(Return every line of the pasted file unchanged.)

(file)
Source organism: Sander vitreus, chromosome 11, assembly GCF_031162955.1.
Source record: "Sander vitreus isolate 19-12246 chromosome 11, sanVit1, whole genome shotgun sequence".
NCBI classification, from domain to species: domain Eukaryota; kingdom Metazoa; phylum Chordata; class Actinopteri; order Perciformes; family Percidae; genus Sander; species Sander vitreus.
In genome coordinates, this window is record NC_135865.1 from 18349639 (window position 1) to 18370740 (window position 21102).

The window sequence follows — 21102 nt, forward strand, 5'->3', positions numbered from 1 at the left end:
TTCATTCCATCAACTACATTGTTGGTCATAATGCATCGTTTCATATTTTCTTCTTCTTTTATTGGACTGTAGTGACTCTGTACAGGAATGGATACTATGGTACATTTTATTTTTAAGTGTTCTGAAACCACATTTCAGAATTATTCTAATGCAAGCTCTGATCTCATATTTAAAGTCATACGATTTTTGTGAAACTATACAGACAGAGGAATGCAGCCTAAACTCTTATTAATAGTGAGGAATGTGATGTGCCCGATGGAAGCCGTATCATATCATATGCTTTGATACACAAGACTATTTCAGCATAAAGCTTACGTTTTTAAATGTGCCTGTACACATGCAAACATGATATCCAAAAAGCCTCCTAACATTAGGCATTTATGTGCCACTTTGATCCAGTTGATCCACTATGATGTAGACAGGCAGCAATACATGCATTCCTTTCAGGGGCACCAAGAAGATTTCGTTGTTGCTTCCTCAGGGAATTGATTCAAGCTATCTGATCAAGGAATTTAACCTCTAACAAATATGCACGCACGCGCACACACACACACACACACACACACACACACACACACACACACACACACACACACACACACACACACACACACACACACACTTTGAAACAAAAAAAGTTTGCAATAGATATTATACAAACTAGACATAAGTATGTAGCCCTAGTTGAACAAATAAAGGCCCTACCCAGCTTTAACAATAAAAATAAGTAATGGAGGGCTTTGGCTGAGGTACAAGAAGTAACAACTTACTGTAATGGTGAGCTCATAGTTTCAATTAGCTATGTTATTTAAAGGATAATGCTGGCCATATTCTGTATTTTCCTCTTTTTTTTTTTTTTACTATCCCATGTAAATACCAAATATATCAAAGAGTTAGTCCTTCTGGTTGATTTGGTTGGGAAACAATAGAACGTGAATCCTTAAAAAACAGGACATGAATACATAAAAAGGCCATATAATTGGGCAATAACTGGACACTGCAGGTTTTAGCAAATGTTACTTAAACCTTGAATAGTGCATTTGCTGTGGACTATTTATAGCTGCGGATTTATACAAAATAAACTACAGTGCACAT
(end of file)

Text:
Source organism: Sander vitreus, chromosome 11, assembly GCF_031162955.1.
Source record: "Sander vitreus isolate 19-12246 chromosome 11, sanVit1, whole genome shotgun sequence".
NCBI classification, from domain to species: domain Eukaryota; kingdom Metazoa; phylum Chordata; class Actinopteri; order Perciformes; family Percidae; genus Sander; species Sander vitreus.
In genome coordinates, this window is record NC_135865.1 from 18349639 (window position 1) to 18370740 (window position 21102).

The window sequence follows — 21102 nt, forward strand, 5'->3', positions numbered from 1 at the left end:
TTCATTCCATCAACTACATTGTTGGTCATAATGCATCGTTTCATATTTTCTTCTTCTTTTATTGGACTGTAGTGACTCTGTACAGGAATGGATACTATGGTACATTTTATTTTTAAGTGTTCTGAAACCACATTTCAGAATTATTCTAATGCAAGCTCTGATCTCATATTTAAAGTCATACGATTTTTGTGAAACTATACAGACAGAGGAATGCAGCCTAAACTCTTATTAATAGTGAGGAATGTGATGTGCCCGATGGAAGCCGTATCATATCATATGCTTTGATACACAAGACTATTTCAGCATAAAGCTTACGTTTTTAAATGTGCCTGTACACATGCAAACATGATATCCAAAAAGCCTCCTAACATTAGGCATTTATGTGCCACTTTGATCCAGTTGATCCACTATGATGTAGACAGGCAGCAATACATGCATTCCTTTCAGGGGCACCAAGAAGATTTCGTTGTTGCTTCCTCAGGGAATTGATTCAAGCTATCTGATCAAGGAATTTAACCTCTAACAAATATGCACGCACGCGCACACACACACACACACACACACACACACACACACACACACACACACACACACACACACACACACACACACACACACACACTTTGAAACAAAAAAAGTTTGCAATAGATATTATACAAACTAGACATAAGTATGTAGCCCTAGTTGAACAAATAAAGGCCCTACCCAGCTTTAACAATAAAAATAAGTAATGGAGGGCTTTGGCTGAGGTACAAGAAGTAACAACTTACTGTAATGGTGAGCTCATAGTTTCAATTAGCTATGTTATTTAAAGGATAATGCTGGCCATATTCTGTATTTTCCTCTTTTTTTTTTTTTTACTATCCCATGTAAATACCAAATATATCAAAGAGTTAGTCCTTCTGGTTGATTTGGTTGGGAAACAATAGAACGTGAATCCTTAAAAAACAGGACATGAATACATAAAAAGGCCATATAATTGGGCAATAACTGGACACTGCAGGTTTTAGCAAATGTTACTTAAACCTTGAATAGTGCATTTGCTGTGGACTATTTATAGCTGCGGATTTATACAAAATAAACTACAGTGCACAT